#7: New products will gain momentum

A slew of new products is sure to gain momentum in 2009. Microsoft’s 2008-branded server products lead the charge of new technologies that will gain market share throughout the year.

As organizations begin replacing older or failed equipment with these new products, and as myriad other factors require that the new platforms be deployed, these organization will seek qualified IT technicians, managers, and consultants to plan, deploy, and administer the upgrades. If you can demonstrate your skills and expertise with these platforms, you’ll be better positioned to provide those services. By becoming certified on new technologies that gain traction in 2009, you’ll not only strengthen your resume, but you’ll also position yourself well by aligning your expertise with these new products.
#8: Organizations must minimize downtime

Server, desktop, and network downtime, as well as mean times to repair, must improve. This is true for most every organization, but especially for those that have reduced staff, as fewer employees are available to pick up the slack when errors or failures occur.

When running lean, as many companies have been forced to do, remaining employees’ workloads are often increased. Thus, it’s imperative that organizations fully utilize remaining staff.

IT certification programs are one method of ensuring that staff members have the training and instruction required to fulfill specific responsibilities. Employees who are better trained and educated as the result of certification efforts will be less likely to commit errors that lead to failure. And when outages do occur, the corresponding education and training will prove helpful in speeding recovery.
#9: Organizations need to reduce costs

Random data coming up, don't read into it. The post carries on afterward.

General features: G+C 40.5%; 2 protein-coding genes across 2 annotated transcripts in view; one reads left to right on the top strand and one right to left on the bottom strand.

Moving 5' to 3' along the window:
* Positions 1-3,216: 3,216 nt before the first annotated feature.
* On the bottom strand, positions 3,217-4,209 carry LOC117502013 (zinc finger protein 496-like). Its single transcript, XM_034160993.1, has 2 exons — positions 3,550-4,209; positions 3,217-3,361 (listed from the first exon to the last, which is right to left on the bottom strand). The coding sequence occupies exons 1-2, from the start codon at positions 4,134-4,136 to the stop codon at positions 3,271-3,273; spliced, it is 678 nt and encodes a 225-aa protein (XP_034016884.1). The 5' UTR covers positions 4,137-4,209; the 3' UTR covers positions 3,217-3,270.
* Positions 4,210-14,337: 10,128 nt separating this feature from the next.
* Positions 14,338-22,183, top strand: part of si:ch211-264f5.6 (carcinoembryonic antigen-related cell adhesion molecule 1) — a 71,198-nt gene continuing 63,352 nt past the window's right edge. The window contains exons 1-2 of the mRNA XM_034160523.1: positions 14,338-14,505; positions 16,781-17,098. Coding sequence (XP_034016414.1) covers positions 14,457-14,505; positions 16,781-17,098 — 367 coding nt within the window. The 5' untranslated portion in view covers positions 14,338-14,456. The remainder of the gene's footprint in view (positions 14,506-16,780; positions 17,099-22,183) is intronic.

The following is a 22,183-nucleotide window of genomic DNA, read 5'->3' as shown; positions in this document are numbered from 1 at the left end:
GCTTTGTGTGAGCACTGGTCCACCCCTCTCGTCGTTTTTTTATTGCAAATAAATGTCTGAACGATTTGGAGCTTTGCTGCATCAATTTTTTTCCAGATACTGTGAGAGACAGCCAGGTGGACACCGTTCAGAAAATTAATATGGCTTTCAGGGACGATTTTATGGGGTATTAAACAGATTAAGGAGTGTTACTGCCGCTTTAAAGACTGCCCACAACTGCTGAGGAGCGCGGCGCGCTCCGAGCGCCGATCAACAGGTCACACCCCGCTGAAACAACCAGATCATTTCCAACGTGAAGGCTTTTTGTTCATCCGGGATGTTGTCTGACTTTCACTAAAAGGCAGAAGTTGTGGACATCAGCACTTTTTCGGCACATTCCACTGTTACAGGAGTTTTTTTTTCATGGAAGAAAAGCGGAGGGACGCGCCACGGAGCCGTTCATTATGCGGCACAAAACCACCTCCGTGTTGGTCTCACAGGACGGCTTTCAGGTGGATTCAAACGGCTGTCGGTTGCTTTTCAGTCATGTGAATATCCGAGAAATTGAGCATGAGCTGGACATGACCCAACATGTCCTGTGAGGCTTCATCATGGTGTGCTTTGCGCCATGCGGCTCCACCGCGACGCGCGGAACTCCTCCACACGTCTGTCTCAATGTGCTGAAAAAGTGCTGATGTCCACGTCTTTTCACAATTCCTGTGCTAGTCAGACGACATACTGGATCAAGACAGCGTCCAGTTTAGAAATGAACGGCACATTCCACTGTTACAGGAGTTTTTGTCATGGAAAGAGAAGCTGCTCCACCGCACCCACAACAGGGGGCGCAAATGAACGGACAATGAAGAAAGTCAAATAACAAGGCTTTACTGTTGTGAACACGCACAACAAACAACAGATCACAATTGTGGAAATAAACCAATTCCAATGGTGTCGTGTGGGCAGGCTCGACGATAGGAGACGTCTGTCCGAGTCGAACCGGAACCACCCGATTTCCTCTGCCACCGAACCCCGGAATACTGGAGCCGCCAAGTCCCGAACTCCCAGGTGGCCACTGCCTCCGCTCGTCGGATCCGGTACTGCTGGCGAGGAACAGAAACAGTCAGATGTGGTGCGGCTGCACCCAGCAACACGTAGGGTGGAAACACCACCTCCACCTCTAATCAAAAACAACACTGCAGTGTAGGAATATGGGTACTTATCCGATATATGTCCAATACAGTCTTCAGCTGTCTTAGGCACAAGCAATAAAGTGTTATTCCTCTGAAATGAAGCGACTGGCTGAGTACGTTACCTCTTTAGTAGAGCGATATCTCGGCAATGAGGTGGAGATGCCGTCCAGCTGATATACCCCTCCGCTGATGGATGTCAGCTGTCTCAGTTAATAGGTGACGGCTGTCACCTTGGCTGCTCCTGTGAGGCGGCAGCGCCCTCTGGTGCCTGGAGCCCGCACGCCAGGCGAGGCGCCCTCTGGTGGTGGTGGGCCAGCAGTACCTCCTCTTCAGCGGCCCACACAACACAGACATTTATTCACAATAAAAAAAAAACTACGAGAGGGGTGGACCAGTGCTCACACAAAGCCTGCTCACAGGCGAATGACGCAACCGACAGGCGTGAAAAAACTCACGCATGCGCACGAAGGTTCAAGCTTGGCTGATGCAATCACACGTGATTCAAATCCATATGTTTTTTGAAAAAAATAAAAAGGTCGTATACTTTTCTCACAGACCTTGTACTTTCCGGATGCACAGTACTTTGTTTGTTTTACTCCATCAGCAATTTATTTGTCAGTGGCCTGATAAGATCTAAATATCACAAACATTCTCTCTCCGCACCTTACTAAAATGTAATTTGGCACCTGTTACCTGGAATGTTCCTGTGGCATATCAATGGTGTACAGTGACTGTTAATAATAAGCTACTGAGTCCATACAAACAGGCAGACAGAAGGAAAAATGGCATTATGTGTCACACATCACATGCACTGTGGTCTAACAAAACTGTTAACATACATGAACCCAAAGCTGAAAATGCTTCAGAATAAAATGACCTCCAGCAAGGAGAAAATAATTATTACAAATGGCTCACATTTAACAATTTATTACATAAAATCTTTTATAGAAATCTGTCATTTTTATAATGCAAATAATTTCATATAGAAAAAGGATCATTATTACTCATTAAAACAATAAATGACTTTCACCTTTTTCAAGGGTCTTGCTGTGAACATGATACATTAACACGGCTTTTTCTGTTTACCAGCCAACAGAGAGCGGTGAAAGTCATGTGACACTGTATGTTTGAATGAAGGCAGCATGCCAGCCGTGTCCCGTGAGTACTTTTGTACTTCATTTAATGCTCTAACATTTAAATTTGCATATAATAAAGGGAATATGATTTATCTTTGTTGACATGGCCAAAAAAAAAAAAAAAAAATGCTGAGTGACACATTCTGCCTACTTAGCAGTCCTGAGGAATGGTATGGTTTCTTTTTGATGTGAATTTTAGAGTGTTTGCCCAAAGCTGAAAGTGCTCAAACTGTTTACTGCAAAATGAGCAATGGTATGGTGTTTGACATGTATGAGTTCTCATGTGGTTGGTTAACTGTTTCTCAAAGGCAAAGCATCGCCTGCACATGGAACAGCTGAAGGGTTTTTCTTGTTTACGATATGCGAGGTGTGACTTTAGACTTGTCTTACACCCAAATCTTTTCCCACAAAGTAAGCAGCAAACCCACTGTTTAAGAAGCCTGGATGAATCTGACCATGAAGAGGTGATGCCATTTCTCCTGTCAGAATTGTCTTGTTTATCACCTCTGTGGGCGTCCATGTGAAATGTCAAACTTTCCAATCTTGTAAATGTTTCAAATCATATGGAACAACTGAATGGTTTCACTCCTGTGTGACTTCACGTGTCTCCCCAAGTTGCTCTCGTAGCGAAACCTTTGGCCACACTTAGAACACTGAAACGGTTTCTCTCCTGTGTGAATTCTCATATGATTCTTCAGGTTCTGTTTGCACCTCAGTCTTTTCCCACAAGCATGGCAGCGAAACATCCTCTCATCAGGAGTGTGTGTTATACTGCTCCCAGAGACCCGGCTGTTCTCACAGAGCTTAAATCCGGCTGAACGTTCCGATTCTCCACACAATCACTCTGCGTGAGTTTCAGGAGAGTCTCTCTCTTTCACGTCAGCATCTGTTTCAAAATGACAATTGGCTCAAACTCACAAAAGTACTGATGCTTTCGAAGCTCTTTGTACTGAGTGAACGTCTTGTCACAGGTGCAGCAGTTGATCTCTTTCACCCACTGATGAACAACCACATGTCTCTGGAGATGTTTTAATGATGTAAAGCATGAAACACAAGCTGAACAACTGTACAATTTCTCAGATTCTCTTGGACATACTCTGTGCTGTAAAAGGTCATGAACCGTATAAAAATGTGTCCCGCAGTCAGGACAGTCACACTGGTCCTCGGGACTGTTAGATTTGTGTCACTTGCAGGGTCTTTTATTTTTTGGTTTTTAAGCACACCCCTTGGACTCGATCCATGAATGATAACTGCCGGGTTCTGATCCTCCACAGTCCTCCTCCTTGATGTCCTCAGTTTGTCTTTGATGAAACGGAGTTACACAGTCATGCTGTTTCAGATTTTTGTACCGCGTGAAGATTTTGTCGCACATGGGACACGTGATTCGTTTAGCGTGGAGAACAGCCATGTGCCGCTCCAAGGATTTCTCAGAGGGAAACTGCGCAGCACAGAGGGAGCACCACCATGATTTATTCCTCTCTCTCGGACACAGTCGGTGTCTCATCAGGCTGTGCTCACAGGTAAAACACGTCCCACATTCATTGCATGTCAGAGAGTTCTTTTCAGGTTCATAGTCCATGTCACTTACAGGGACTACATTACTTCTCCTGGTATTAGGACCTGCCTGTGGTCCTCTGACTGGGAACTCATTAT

When sales or funding levels dive, reducing operating costs becomes critical. During periods of recession, organizations are obligated to maximize efficiency. As a result, productivity requirements become greater for each worker.

From a cold and calculating perspective, IT certification is one proven method for leveraging an organization’s salary expenses. By ensuring that technicians have specific skills via training and certification programs, whether those skills target desktop support or network design and optimization, organizations know that IT certification efforts help maximize ROI.

A Kotler Marketing Group study published by CompTIA revealed certifications enabled organizations to reduce expenses, identify knowledge gaps, and improve productivity. In addition, certifications proved helpful in improving uptime and reducing turnover.
#10: Confidence proves handy during turbulent times

If nothing else, during periods of stress and upheaval, it helps to have confidence. While you can’t insulate yourself from major economic trends, you can leverage certifications to know you’ve taken prudent steps to keep skills current and make yourself an attractive employee, both to your current employer and to prospective hiring managers, should a pink slip arrive.

Some 75 percent of IT professionals responding to the Kotler study said their CompTIA certifications make them more attractive to employers, while 84 percent believe they now have the skills necessary to fulfill a job’s requirements. Further, some 93% agreed or strongly agreed that customers felt they are in good hands when working with them, due in part to their certifications.

With numerous other factors seemingly out of your control, IT certifications present at least one element you can command. In an age of unprecedented business and economic turmoil, the resulting confidence boost can only help.

TR: The 10 Best IT Certifications 2010

Here’s a list of the 10 accreditations with the greatest potential for technology support professionals, administrators, and managers seeking employment within consulting firms or small and midsize organizations.

 

MCTS Certification, MCITP Certification

Microsoft MCTS Certification, MCITP Certification and over 2000+
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By Erik Eckel

Just as with many popular arguments — Red Sox v. Yankees, Chelsea v. Manchester United, Ford v. Chevy — IT certifications are popular fodder for debate. Except that certifications, in an IT professional’s microcosm of a world, have a bigger impact on the future. Just which certifications hold the most value today? Here’s my list of the 10 accreditations with the greatest potential for technology support professionals, administrators, and managers seeking employment within consulting firms or small and midsize organizations.